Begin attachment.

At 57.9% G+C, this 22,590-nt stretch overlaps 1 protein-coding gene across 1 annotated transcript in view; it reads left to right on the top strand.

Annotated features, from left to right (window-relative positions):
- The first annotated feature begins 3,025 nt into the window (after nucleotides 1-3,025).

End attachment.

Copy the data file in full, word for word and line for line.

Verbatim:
At 57.9% G+C, this 22,590-nt stretch overlaps 1 protein-coding gene across 1 annotated transcript in view; it reads left to right on the top strand.

Annotated features, from left to right (window-relative positions):
- The first annotated feature begins 3,025 nt into the window (after nucleotides 1-3,025).